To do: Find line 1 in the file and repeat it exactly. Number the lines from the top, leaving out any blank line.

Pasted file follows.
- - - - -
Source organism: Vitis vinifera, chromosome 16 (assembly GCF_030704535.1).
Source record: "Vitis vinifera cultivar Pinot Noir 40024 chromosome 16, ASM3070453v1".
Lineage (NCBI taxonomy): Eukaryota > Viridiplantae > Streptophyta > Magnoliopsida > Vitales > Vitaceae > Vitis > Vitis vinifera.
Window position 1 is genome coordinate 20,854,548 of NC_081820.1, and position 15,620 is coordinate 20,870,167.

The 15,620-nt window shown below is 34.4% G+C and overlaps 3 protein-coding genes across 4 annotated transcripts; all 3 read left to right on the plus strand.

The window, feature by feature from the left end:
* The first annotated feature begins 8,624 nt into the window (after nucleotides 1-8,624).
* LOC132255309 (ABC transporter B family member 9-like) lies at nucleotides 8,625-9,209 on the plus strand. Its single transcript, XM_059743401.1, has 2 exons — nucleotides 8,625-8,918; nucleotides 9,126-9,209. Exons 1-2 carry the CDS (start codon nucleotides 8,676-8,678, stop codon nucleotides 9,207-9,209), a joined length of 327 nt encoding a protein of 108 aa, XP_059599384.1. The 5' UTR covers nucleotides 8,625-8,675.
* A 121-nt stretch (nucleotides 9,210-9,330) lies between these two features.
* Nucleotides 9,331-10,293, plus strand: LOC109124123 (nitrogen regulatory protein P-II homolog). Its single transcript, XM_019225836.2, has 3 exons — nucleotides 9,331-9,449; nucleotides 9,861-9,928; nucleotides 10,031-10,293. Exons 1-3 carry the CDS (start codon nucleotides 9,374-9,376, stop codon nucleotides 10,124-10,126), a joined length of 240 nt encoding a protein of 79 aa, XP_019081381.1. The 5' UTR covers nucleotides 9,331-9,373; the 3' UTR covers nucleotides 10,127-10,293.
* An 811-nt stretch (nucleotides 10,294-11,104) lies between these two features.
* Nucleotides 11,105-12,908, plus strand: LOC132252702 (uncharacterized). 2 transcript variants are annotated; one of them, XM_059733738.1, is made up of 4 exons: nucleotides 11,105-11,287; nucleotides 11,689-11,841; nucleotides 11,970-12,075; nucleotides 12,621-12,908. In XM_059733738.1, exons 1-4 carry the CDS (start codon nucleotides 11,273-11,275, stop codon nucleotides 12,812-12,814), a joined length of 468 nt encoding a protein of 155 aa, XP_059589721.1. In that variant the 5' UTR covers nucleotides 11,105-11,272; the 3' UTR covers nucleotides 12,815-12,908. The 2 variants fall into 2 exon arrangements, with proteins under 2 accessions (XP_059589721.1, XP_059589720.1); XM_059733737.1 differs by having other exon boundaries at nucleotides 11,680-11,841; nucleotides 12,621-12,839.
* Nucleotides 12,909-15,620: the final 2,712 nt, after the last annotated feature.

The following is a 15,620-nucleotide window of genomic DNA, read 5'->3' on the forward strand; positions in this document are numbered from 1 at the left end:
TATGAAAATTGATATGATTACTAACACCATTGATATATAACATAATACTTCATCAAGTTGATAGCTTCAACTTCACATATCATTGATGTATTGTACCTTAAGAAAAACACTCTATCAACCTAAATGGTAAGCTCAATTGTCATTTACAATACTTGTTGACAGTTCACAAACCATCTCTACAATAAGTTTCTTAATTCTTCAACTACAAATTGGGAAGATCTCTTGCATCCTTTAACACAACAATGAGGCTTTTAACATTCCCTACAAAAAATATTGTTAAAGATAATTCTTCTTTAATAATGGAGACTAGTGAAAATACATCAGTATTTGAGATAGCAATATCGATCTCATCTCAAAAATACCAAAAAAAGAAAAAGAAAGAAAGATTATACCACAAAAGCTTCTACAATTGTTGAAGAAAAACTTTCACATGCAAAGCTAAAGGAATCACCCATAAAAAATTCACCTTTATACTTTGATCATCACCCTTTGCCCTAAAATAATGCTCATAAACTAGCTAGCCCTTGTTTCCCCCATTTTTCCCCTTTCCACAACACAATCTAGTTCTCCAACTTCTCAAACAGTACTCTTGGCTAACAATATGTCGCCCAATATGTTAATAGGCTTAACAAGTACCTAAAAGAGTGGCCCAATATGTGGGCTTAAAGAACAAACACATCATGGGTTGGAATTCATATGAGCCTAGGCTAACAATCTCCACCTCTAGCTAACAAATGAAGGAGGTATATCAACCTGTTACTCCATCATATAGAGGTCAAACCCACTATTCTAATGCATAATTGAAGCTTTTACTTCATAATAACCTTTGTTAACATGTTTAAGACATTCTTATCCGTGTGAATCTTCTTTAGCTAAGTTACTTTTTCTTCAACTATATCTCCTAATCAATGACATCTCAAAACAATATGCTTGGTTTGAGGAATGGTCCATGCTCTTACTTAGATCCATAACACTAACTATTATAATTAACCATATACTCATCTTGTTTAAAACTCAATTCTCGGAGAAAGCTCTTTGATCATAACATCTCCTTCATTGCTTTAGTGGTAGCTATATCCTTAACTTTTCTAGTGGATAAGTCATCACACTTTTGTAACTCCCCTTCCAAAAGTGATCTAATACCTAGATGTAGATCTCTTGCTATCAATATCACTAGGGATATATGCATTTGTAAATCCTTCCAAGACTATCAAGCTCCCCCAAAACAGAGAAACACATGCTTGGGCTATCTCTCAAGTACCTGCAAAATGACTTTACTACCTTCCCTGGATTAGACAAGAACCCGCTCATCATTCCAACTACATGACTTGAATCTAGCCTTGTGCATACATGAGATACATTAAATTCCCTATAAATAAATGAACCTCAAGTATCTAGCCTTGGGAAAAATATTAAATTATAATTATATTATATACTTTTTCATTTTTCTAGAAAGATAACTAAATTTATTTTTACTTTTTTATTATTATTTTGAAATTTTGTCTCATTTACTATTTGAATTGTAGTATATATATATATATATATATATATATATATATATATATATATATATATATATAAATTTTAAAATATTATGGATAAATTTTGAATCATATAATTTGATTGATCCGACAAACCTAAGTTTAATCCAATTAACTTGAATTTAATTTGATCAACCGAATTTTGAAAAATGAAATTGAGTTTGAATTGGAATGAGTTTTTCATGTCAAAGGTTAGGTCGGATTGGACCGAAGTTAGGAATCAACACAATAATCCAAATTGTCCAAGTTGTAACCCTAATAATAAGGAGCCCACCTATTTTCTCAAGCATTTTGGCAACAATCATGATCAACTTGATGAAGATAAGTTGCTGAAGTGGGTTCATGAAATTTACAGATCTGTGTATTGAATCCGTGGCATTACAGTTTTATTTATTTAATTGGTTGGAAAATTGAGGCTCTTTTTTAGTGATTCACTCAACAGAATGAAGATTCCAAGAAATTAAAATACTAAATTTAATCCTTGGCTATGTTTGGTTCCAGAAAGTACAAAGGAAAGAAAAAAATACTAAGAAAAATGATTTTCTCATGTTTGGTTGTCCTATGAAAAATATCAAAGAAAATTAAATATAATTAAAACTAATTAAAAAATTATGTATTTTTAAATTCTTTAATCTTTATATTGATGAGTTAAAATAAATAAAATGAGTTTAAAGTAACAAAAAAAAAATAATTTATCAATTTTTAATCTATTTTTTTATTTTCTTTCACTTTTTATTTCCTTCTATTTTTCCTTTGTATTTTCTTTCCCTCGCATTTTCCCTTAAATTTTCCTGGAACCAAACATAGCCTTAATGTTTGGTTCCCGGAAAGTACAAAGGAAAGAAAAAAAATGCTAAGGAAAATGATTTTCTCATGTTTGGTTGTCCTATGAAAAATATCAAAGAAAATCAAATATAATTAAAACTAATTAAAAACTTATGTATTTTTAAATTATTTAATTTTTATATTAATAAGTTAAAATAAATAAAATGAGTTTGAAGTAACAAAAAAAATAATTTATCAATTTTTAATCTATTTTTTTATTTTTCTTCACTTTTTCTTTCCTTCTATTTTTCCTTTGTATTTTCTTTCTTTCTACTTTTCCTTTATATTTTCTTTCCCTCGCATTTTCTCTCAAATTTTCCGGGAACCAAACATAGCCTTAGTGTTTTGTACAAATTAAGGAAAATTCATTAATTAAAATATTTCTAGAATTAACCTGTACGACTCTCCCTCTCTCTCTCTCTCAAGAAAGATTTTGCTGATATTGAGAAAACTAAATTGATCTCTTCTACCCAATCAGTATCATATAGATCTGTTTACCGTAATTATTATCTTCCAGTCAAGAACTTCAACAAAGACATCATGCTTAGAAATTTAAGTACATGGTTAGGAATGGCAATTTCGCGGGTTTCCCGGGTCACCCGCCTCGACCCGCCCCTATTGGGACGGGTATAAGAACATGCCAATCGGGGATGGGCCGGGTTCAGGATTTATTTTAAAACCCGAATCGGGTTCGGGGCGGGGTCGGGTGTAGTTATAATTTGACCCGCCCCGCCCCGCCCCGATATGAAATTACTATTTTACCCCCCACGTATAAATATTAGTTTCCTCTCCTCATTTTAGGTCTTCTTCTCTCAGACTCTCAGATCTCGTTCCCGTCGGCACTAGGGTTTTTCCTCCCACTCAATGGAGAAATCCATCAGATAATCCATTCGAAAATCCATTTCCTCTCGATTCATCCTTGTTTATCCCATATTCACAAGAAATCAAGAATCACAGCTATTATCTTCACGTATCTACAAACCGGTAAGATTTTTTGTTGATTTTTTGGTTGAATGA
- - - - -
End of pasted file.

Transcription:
Source organism: Vitis vinifera, chromosome 16 (assembly GCF_030704535.1).